At this stage of the investigation, platform capacities do not appear to be an issue even though these are causing some concern at present. This is due to the fact that in future all trains through a given platform will be running to no more than two stopping patterns and destinations.

It is currently considered that additional escalator capacity can be provided by insertion of new escalators into the existing escalator banks. The extension of the forecourt areas is an at-surface construction issue that should not be overly complex.

Key benefits
• Ensure station access and platform capacity can support passenger movements at peak times
• Reduced congestion and therefore improved travel times at key CBD stations.

High level scope of works
• Install new escalators at City Loop stations
• Widen forecourt areas and install additional ticket barriers where necessary to improve throughput.

And which is being addressed at Melbourne Central station as part of the Metro Tunnel project, with two new escalators being installed between the concourse and platform 1/2 to cater for the increased number of interchange passengers once the adjacent State Library station opens.

'Building the new State Library Station' signage on the hoardings at the west end of Melbourne Central station where a second escalator is being added to the existing shaft towards platform 1 and 2

Further reading

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6 Responses to “So why is the City Loop inefficient?”

  1. Gary Field says:

    Is there a professional individual or company that can analysis Metro Tunnels for efficiency.
    A group of professionals including former transport planner and academics are planning an underground CBD rail loop for Adelaide, having seen their plan I believe it has serious shortfalls, the main problem that the rail loop bypasses the most popular entertainment and hospitality precinct in Adelaide, the East End.
    The current plan is simply to make use of Hindmarsh Square to save costs and then expect commuters to walk the remaining distance.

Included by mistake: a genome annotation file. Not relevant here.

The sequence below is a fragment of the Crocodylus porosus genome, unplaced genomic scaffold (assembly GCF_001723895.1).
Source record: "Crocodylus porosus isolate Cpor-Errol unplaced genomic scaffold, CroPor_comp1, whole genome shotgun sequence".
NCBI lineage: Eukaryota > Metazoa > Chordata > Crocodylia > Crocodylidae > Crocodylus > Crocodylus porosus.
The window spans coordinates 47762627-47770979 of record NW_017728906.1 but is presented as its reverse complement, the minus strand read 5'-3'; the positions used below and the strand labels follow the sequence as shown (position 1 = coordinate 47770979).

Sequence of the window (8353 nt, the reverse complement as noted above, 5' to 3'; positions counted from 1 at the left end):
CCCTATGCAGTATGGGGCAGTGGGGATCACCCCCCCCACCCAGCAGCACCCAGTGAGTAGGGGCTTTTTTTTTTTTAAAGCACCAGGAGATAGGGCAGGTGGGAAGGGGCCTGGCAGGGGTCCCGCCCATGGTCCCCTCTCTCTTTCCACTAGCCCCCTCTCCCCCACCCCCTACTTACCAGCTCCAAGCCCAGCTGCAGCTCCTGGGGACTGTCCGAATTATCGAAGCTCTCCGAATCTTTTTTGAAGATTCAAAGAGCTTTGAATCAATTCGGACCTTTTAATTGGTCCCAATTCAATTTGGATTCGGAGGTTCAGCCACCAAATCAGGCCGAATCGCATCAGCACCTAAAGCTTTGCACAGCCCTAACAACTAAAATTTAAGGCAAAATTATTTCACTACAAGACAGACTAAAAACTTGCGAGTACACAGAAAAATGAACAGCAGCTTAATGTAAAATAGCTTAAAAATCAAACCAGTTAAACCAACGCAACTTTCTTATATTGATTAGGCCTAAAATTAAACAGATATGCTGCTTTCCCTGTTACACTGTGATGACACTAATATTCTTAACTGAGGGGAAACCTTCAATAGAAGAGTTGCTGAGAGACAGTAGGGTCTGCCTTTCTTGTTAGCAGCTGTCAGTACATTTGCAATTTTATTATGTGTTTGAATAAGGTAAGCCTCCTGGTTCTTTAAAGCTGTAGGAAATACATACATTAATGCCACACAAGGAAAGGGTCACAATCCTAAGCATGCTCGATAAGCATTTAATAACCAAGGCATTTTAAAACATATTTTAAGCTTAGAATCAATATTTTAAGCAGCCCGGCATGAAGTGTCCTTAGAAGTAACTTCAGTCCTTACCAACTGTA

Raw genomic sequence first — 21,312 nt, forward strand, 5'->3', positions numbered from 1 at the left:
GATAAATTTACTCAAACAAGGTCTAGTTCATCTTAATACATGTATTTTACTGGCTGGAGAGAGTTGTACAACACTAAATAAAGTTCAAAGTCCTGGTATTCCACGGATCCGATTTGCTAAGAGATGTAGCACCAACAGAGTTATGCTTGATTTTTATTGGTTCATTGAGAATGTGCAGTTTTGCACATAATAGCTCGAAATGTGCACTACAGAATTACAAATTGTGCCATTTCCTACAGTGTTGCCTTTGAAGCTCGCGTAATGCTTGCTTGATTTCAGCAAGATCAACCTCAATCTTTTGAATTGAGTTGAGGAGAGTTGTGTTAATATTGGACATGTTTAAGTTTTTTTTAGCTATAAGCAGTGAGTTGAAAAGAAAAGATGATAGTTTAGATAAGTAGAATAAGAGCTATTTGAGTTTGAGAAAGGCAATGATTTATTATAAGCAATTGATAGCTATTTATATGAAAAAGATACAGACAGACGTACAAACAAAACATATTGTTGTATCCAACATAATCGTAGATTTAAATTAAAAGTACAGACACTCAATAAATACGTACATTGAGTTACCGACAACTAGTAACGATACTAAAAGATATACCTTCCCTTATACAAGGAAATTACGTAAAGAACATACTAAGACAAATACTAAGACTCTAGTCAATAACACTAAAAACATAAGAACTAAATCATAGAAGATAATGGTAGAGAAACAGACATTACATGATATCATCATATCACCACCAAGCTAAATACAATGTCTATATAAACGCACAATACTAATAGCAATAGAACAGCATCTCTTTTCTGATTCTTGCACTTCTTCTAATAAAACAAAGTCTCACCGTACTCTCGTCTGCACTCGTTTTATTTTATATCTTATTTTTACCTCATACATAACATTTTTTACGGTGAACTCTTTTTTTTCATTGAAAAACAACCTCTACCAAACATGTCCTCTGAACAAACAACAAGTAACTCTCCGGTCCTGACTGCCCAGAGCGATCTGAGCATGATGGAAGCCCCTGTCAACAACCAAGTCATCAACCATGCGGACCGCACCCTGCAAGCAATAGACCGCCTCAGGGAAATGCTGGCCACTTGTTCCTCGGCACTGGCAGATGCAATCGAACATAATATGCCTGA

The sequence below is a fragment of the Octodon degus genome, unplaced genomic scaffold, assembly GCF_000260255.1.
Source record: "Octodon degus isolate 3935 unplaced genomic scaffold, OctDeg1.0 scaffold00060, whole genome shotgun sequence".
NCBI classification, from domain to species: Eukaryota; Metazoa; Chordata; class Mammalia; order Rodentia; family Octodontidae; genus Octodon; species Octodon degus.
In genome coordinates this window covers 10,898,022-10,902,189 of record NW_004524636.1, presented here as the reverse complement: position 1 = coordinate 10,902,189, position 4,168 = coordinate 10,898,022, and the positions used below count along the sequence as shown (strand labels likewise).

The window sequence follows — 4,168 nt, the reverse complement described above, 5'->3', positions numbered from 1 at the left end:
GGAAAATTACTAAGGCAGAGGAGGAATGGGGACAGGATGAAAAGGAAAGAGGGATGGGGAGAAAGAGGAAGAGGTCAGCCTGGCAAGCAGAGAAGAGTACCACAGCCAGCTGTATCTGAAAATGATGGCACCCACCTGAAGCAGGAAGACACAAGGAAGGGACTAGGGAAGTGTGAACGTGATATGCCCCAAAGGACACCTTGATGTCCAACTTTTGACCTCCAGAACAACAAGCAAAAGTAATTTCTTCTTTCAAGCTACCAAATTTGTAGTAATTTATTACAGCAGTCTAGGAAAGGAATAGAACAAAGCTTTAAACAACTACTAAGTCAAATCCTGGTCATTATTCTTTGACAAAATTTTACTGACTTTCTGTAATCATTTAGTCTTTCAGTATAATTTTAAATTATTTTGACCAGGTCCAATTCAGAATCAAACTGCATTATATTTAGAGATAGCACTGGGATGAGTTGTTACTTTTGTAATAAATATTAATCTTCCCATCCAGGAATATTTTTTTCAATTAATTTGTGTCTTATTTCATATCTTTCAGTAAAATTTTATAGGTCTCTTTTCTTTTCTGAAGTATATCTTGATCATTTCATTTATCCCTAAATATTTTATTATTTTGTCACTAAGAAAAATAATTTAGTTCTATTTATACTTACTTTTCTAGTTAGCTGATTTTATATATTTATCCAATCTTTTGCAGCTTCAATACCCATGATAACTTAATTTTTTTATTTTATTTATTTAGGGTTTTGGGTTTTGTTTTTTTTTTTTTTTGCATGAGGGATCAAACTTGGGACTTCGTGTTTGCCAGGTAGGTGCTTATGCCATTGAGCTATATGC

The group didn’t like my appraisal so won’t let me be involved.
    I need a professional in underground CBD rail Loop to look at both solutions.

  2. andrew says:

    TBH Figure 16-3 gives me no confidence that they’ve seriously thought about how passengers will actually use their reconfigured lines.

    Half of the Frankston passengers getting off at Parliament? Half of the Craigieburn passengers getting off at Flagstaff?

    This is actually *exactly* the same flawed thinking that gave us the City Loop in the first place.

    The thinking starts from “we have an operational problem, how do we fix it?” and proceeds from there.

    In the case of the city loop, the operational problem was that demand was inbalanced between the east/south and north/west (making through running inefficient), and that the major between peak sidings were at Flinders St (limitting capacity due to the necessary shunting movements). The result was the concept of four uni-directional tunnels feeding directly into the stabling sidings, with a midday change of direction.

    The operational problems driving these proposals are clear from the extracts you’ve included.

    But note the absence of any consideration of where passengers are trying to get to, where they’ll need to change in order to do so, and what will need to be built or services that will need to be provided to make these changes work for the passengers.

  3. dat boi says:

    Great article, this definitely adds some welcome explanation and context to the PTV Network Development Plan. I experimented in my mind with an admittedly less realistic version of the City Loop Reconfiguration which requires re-routing part of the Upfield line.

  4. lj says:

    I’m slightly confused. Wouldn’t this mean it would be significantly more inconvenient for someone travelling from, say, Craigieburn, who wants to transfer to a v/line service at Flinders Street, or someone travelling from Frankston to Collingwood, or from Belgrave to work near Parliament? This just seems like a huge inconvenience for a large number of travellers.

    • Jesse says:

      No more inconvenient than the current arrangement is for any passenger wanting to do the reverse of your suggestion. You can never have a train split into two directions at once. And the solution is the same as current for all those passengers: change at North Melbourne or at Richmond for an appropriate train going the direction you want. At the moment, I come into the city on the Glen Waverley Line (which all run direct to Flinders) so I have to change at Richmond for a train which runs through the City Loop. The change is exactly as inconvenient, just for a different group of people; yet improves the capacity of the overall system and also reduces the inconvenience of anyone wanting to take cross-city travel.

  5. Frank says:

    I’m assuming the consultants are well across myki travel data when they design all this. I live pretty close to the city (Collingwood) travelling to and from work on Frankston line. The am is okay into Flinders and change , the pm is dreadful, you have to change at Caulfield, South Yarra or Richmond to get a city loop train (if they are running) and then change again at Parliament to get Mernda train. If I’m in the city i have to go around the loop just to get to Collingwood. Its almost faster to walk !